The next summer I changed the location of the back door and remodeled the kitchen. The thing I learned doing this room is that the first thing one should do is to have good lighting in a room one is working on. Once I got good lighting in the room, I had a lot of corrections to make, but I did complete it in one summer.

The next summer I worked on our bedroom. The thing I learned that summer is that it probably doesn’t pay to hire a friend to do work. He had lost his job and needed the work. I soon learned that he really wasn’t familiar with woodworking tools. After giving him instructions on how to use a belt sander, I set him loose with it to sand a board which was to be part of a door facing. I heard the sander sanding away for about two minutes followed by a telling silence. We just used the other side of the board. He was good company for the summer, and we remained friends. I guess that counts for something.

The next summer I worked on the guest bedroom. All I learned that summer was that a cat who is interested in your work can be a good buddy all summer long. He always showed up on time, earned the nickname of the “old inspector,” and didn’t seem to be bothered by my occasional fits of cursing.

Somewhere during this time, I remodeled the existing bathroom and two short hallways. The bathroom needs it again. The only thing I can say about this experience is that I learned I really hate plumbing.

The old rooms were finished; time to add rooms. The combination of sandy soil and a railroad track within two blocks make foundations pretty iffy. On the add on, I used 8x8x16 concrete piers with 4x16x16 bases placed in 60 lb. of Sakrete every four feet. This may sound excessive, but believe me, it’s not. The rooms I added were a small bedroom, a sewing/doll room, a utility room, a 30 foot porch, a small studio for me, and a nice-sized bathroom accessible from the master bedroom. I thought it would take a couple of years. Five years later, I dropped my hammer and declared it finished.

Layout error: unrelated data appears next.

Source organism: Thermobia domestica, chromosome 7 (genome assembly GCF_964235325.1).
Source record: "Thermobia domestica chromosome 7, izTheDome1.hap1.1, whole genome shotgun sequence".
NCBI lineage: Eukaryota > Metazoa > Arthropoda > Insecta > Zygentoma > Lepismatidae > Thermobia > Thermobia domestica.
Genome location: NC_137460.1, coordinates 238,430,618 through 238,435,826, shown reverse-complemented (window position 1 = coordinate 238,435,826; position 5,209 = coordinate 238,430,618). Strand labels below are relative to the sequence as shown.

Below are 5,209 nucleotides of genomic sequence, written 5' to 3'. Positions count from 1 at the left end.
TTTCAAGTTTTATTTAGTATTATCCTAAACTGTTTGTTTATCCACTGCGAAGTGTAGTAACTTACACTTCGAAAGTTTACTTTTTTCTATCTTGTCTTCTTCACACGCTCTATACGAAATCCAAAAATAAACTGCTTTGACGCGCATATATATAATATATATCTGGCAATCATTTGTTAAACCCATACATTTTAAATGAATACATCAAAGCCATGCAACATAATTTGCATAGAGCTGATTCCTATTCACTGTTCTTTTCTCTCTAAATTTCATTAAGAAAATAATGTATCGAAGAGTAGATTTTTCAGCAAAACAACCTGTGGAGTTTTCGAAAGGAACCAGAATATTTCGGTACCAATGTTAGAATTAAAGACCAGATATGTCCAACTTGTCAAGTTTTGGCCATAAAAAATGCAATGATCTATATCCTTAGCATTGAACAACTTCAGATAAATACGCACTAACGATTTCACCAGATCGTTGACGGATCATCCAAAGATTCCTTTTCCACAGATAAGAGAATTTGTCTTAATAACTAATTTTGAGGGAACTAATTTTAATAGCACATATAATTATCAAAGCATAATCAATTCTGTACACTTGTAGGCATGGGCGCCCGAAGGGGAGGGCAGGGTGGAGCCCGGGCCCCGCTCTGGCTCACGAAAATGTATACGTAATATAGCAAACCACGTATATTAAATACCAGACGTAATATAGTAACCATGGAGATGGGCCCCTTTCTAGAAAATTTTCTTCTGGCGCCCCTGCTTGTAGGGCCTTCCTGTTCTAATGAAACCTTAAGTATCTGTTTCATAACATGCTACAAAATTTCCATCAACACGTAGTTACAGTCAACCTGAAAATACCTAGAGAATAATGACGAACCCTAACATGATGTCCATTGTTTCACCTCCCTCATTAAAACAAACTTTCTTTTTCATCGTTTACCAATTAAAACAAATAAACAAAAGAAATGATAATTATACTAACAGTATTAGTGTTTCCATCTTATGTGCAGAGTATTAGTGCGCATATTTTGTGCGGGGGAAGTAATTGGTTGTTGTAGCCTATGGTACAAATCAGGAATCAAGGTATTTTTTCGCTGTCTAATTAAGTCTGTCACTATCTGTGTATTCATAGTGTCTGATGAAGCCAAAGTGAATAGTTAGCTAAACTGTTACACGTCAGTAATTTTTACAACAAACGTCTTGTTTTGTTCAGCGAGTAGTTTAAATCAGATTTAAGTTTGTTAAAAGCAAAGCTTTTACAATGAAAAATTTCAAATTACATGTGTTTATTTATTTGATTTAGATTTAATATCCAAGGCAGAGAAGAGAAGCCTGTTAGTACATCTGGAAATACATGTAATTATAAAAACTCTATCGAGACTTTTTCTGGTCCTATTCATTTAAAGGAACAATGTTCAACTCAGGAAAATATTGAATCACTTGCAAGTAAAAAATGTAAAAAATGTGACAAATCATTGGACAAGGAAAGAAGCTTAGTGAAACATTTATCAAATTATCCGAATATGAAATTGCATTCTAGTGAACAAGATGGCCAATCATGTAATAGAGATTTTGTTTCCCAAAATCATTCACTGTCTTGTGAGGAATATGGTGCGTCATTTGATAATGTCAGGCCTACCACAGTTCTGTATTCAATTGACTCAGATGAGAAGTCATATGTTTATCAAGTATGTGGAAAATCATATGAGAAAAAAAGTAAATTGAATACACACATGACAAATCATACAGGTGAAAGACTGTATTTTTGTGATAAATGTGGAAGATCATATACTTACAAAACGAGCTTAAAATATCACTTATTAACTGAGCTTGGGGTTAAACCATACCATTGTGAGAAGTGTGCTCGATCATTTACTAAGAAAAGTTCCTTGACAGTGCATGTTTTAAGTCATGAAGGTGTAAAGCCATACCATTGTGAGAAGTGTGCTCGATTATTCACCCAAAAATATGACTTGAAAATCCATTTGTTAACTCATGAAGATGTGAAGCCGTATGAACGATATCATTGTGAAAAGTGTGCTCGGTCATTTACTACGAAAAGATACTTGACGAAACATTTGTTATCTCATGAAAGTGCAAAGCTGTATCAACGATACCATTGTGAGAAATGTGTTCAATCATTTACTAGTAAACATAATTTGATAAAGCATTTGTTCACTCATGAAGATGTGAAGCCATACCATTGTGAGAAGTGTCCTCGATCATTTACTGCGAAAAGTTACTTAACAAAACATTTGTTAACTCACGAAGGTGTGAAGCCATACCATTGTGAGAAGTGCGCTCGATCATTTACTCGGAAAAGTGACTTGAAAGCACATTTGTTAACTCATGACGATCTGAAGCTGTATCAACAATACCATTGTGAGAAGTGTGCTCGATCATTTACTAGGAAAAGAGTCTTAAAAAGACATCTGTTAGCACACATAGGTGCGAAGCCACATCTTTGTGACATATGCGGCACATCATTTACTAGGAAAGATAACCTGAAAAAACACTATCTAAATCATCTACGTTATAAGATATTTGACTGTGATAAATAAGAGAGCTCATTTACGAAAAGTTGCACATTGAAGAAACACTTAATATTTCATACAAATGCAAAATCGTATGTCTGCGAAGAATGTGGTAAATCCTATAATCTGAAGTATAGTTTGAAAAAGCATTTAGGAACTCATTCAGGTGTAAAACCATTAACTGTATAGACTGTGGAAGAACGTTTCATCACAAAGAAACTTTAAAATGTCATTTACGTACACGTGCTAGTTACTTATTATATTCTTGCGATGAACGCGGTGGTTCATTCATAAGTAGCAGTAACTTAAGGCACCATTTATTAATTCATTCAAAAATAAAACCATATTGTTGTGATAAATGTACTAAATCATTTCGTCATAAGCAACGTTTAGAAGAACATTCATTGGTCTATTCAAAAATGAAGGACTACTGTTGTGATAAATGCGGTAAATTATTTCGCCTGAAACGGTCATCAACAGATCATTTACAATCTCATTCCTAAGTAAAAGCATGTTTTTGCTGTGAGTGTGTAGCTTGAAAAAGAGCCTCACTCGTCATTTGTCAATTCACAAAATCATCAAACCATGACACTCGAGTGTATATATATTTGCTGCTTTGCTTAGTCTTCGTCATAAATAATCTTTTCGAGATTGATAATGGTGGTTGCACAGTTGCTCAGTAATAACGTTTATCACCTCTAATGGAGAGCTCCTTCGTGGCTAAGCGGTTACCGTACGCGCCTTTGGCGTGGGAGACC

I’m glad I took on the project of remodeling the house; yes, it was an example of a person becoming obsessed by a project, but it was worth it to me...I guess. When young couples visit us and see what we’ve done with our home, one always says to the other, “Oh, Honey, we need to do this.” I try to discourage them from even thinking about it. I encourage them to contract with someone to build them a new home unless they are willing to put up with many inconveniences, a continuous out flow of money, and no chance to separate themselves from the project.

Plumbing, I hate: it’s so unforgiving. Electrical is okay; I always forgot from summer to summer how to do wiring. I blew up a few things along the way, but no one died. I finally realized that my hands seem to remember better than my head. Woodworking: I love the smell of sawdust in the morning. The one thing I learned from woodworking is that the Lord truly hates a straight line.

What I didn’t do was carpeting. It’s too simple to have someone come in and finish a room off in about half a day. Sewage lines really require more than one person. The roof I had done: I contracted with a fellow who was familiar with metal roofing, had the world’s fastest crew of Mexicans, and bid $2000 less than the next bidder. The contractor was a very ethical man, and I had him come back and replace the roofing I did on the add-on to our home.

Someone asked me why I decided to use a metal roof. I replied that there is nothing sadder than a poor old widow woman with a leaky roof.

The last thing I did to the house was to water blast, hand sand, seal, and paint the outside of the house. This reminds me of a local ex-con handyman who came to my door one day to inform me that people were talking about how bad my house looked on the outside. He obviously wanted to correct the problem for a modest fee. I courteously told him that I did not live on the outside of my house, and other people’s opinion meant nothing to me. He didn’t come back, and other people’s opinions still mean nothing to me, and I still don’t give a damn.

I had more than one person upon seeing our home say to me that I should do remodel jobs for a living. Sadly, I had to tell them that at the rate I work, I would starve to death...all too true.

I do remember enjoying going at the beginning of each summer to all the area’s lumber yards and home suppliers to see what was new for the year. I do look at some areas of the house and wonder how the Hell I was able to accomplish that alone. I decided some years ago that how the pyramids were built is no mystery: one determined guy named Bob built them alone.

You might wonder where Linda was during those ten years. She occasionally contributed some physical labor; however, her main job was having faith in me, not an easy task.

I guess if anyone asks me what I did in my 40’s, I can begin with “First I bought a house.”